“Game Change,” the HBO movie on John McCain’s choice of Sarah Palin, faults his Republican campaign for its slipshod vetting of the little-known Alaska governor, but leaves out the back story of big-time neocons from D.C. helping position Palin for her surprise rise and Palin manipulating everyone, writes Morgan Strong.
HBO’s “Game Change” is a revealing film on the rise of Sarah Palin to national prominence. It is also an indictment of her ignorance and of the Republicans’ folly in nominating her as their vice presidential candidate in 2008.
The film points out that she, in all her vacuous charm, would have been only a 72-year-old man’s heartbeat away from assuming the presidency, a potential calamity that Republican strategists around Sen. John McCain initially justified on grounds of political expediency, getting a bump in the polls.
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Though that much is true, the “Game Change” story does skip over some key facts. The movie would have us believe that Palin was chosen from a narrow field of prominent Republican women more or less by chance, because she was a fresh face and a stand-out personality. According to the film’s narrative, McCain’s campaign – seeking a “game changer” – made the choice with very little involvement from the GOP presidential nominee himself.
The film also presents Palin as mostly an unsuspecting political naïf who is touring a county fair with her children when she receives McCain’s overture. It is a bolt out of the blue or – in her interpretation – God opening a door. However, there is a back story that was missed regarding how Palin and a number of influential neoconservatives helped create the opportunity for her.
Palin herself had sensed her potential for securing the Republican V.P. nomination immediately on winning Alaska’s 2006 gubernatorial election. She worked hard to draw the attention of Republican bigwigs and to gain their trust and support.
Despite her professed repugnance for the East Coast press establishment, she hired an East Coast P.R. firm to create a campaign depicting her as a brave little hockey-mom governor taking on huge evil conglomerates and their political lackeys in her fight to build a pipeline through the state to carry Alaska’s oil production.
Palin also got lucky when William F. Buckley Jr.’s National Review and Rupert Murdoch’s Weekly Standard, both influential conservative publications, sponsored a luxury cruise for committed conservatives to Juneau, the state capital of Alaska. Palin did not let this opportunity to woo much of the Right’s intelligentsia slip away.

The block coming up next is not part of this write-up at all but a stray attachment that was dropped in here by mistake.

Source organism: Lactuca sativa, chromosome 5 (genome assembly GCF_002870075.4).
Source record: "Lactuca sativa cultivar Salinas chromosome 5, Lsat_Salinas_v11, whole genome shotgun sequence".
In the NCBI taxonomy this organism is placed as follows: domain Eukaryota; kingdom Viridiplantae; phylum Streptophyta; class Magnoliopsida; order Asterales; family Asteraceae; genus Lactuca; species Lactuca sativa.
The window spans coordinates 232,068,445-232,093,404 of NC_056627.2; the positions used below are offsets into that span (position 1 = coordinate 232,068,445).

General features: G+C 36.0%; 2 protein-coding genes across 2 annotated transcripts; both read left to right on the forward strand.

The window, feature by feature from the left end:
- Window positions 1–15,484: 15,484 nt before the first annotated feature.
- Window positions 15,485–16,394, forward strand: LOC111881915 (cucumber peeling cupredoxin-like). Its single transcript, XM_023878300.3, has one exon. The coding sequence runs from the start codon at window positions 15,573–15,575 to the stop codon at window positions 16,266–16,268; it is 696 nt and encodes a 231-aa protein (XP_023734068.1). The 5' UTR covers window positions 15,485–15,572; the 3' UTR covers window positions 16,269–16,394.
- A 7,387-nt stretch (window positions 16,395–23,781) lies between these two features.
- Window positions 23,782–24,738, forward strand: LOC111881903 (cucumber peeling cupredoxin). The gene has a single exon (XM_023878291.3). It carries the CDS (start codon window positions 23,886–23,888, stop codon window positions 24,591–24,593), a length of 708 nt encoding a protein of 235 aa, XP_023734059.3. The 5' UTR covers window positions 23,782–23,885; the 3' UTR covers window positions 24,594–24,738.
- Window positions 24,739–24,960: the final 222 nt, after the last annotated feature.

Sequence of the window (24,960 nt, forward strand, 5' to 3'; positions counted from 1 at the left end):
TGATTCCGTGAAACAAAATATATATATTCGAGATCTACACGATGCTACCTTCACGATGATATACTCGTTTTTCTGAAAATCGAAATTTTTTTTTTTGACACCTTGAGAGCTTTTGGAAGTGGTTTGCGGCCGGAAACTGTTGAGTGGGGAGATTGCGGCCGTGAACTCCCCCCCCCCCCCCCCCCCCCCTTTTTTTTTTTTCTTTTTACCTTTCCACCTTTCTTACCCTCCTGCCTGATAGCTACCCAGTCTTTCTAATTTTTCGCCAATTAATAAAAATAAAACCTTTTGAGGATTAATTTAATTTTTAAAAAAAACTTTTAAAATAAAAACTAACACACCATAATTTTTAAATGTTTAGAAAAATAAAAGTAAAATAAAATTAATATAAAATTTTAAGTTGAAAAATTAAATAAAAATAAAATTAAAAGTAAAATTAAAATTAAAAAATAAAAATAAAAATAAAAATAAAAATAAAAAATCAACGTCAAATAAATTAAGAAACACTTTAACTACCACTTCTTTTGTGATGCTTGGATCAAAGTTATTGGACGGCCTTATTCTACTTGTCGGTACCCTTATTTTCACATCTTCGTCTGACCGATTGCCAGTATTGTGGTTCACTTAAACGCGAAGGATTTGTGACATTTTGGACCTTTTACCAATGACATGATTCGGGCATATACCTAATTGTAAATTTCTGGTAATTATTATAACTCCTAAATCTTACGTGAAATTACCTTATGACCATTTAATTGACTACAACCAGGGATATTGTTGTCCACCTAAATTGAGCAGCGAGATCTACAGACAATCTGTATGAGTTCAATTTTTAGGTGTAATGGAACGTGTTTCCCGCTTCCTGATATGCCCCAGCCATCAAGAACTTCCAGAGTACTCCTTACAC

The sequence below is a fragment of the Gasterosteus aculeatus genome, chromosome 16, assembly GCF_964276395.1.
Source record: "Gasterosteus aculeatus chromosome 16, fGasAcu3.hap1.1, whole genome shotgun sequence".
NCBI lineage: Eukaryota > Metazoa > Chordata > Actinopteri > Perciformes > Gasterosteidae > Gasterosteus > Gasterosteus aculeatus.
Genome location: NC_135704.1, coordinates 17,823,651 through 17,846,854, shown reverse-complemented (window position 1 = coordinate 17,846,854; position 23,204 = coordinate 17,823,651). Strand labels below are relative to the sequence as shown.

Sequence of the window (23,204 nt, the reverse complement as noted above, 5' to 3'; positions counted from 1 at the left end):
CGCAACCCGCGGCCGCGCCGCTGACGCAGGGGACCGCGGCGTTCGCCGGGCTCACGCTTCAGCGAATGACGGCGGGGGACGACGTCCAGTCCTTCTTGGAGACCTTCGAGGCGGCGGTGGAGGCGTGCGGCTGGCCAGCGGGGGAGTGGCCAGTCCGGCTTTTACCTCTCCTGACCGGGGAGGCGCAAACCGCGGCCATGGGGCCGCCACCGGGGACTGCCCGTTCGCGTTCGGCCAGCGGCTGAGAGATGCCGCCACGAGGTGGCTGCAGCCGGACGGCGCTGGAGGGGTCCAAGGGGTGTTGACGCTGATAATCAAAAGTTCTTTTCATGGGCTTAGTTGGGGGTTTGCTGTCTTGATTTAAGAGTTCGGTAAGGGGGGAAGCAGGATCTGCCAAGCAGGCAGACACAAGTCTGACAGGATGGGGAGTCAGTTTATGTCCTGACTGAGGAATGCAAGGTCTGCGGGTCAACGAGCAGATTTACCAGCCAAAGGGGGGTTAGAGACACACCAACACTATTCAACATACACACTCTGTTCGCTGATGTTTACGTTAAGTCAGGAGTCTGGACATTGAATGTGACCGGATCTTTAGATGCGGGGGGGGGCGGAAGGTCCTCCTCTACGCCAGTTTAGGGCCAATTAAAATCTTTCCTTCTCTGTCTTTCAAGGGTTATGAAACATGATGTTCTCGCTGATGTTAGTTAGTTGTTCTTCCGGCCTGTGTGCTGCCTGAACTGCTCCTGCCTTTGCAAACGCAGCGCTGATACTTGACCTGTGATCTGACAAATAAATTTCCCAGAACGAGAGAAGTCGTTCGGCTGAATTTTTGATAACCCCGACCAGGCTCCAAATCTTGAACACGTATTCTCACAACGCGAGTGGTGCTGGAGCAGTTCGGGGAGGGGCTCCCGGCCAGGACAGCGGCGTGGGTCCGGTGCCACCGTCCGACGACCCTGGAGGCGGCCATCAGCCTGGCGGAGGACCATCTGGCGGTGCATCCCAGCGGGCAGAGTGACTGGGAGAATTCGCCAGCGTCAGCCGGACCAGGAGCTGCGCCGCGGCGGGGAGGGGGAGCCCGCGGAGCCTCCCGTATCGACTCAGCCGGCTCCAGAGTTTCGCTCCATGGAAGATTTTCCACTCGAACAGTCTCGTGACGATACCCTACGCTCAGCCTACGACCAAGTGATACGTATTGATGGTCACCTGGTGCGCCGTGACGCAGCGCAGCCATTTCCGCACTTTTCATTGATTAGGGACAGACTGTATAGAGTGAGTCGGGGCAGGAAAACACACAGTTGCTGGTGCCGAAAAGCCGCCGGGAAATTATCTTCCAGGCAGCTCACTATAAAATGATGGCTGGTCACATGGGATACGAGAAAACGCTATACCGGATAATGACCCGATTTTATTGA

Palin invited this influential group to the Governor’s mansion for a luncheon, where those present were struck by the lengthy and impassioned grace she delivered before the meal. Palin, La Passionate, was showing off her evangelical, devoutly Christian side. She also took a few of the more important pundits on helicopter rides around the state.
Word quickly spread about Palin’s charisma. A Republican blogger created a Web site for Palin’s campaign for the V.P. nomination. The Weekly Standard’s neocon editor, William Kristol, emerged as Palin’s top Inside-the-Beltway cheerleader.
Though none of her new-found followers seemed to have a clear idea of how qualified – or unqualified – Palin was for national office, that didn’t matter very much. What mattered was the Palin illusion, the down-to-earth image of a plucky everywoman who could “connect” with average Americans.
These conservative intellectuals were wowed by her “star quality.” She was described by one admiring columnist as a mix of Joan of Arc and Annie Oakley. The Annie Oakley part presumably derived from her supposed proficiency at shooting moose, which she bragged about often.
Though her actual skill as a hunter remains in dispute, Palin proved, in a political sense, very adept at shooting these Republican big fish in a barrel. Palin wooed and won over many, if not all. The hot buzz in Washington was Sarah Palin for V.P.
On conservative talk shows, Palin’s name also was frequently advanced as a smart choice for McCain’s running mate, a youthful and spirited counterweight to the aging and sometimes irascible McCain. As the groundswell grew, Palin made sure to grant time and access to Republican leaders who might influence McCain’s choice.
Yet, the HBO movie would have us believe that this virtually unknown governor of a lightly populated state, who had held office for less than two years, was somehow picked by near happenstance, through some wondrous mutuality of purpose, a fateful random shot in the dark, a political Cinderella who was discovered because “the glass slipper fit.”